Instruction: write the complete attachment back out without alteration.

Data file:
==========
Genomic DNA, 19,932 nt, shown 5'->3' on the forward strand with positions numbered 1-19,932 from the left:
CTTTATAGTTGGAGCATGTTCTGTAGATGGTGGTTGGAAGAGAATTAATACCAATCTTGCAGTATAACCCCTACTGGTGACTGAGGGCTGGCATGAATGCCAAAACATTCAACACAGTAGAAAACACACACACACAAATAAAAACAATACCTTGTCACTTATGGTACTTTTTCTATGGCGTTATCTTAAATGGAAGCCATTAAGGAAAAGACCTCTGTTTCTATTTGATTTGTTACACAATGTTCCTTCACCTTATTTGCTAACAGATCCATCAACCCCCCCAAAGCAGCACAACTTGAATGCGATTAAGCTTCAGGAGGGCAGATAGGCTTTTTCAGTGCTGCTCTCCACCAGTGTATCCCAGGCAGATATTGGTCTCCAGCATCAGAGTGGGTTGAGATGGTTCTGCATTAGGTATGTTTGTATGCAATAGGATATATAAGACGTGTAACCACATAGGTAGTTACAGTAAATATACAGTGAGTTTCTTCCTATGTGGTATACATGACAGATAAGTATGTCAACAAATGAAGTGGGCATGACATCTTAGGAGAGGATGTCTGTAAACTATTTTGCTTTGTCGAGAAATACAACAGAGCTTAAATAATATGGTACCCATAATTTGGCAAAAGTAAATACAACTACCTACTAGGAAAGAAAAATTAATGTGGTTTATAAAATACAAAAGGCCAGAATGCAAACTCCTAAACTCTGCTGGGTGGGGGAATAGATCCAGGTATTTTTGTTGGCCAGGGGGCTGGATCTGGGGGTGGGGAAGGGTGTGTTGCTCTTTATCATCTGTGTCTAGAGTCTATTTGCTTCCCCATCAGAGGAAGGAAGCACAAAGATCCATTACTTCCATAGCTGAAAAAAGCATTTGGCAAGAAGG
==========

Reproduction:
Genomic DNA, 19,932 nt, shown 5'->3' on the forward strand with positions numbered 1-19,932 from the left:
CTTTATAGTTGGAGCATGTTCTGTAGATGGTGGTTGGAAGAGAATTAATACCAATCTTGCAGTATAACCCCTACTGGTGACTGAGGGCTGGCATGAATGCCAAAACATTCAACACAGTAGAAAACACACACACACAAATAAAAACAATACCTTGTCACTTATGGTACTTTTTCTATGGCGTTATCTTAAATGGAAGCCATTAAGGAAAAGACCTCTGTTTCTATTTGATTTGTTACACAATGTTCCTTCACCTTATTTGCTAACAGATCCATCAACCCCCCCAAAGCAGCACAACTTGAATGCGATTAAGCTTCAGGAGGGCAGATAGGCTTTTTCAGTGCTGCTCTCCACCAGTGTATCCCAGGCAGATATTGGTCTCCAGCATCAGAGTGGGTTGAGATGGTTCTGCATTAGGTATGTTTGTATGCAATAGGATATATAAGACGTGTAACCACATAGGTAGTTACAGTAAATATACAGTGAGTTTCTTCCTATGTGGTATACATGACAGATAAGTATGTCAACAAATGAAGTGGGCATGACATCTTAGGAGAGGATGTCTGTAAACTATTTTGCTTTGTCGAGAAATACAACAGAGCTTAAATAATATGGTACCCATAATTTGGCAAAAGTAAATACAACTACCTACTAGGAAAGAAAAATTAATGTGGTTTATAAAATACAAAAGGCCAGAATGCAAACTCCTAAACTCTGCTGGGTGGGGGAATAGATCCAGGTATTTTTGTTGGCCAGGGGGCTGGATCTGGGGGTGGGGAAGGGTGTGTTGCTCTTTATCATCTGTGTCTAGAGTCTATTTGCTTCCCCATCAGAGGAAGGAAGCACAAAGATCCATTACTTCCATAGCTGAAAAAAGCATTTGGCAAGAAGG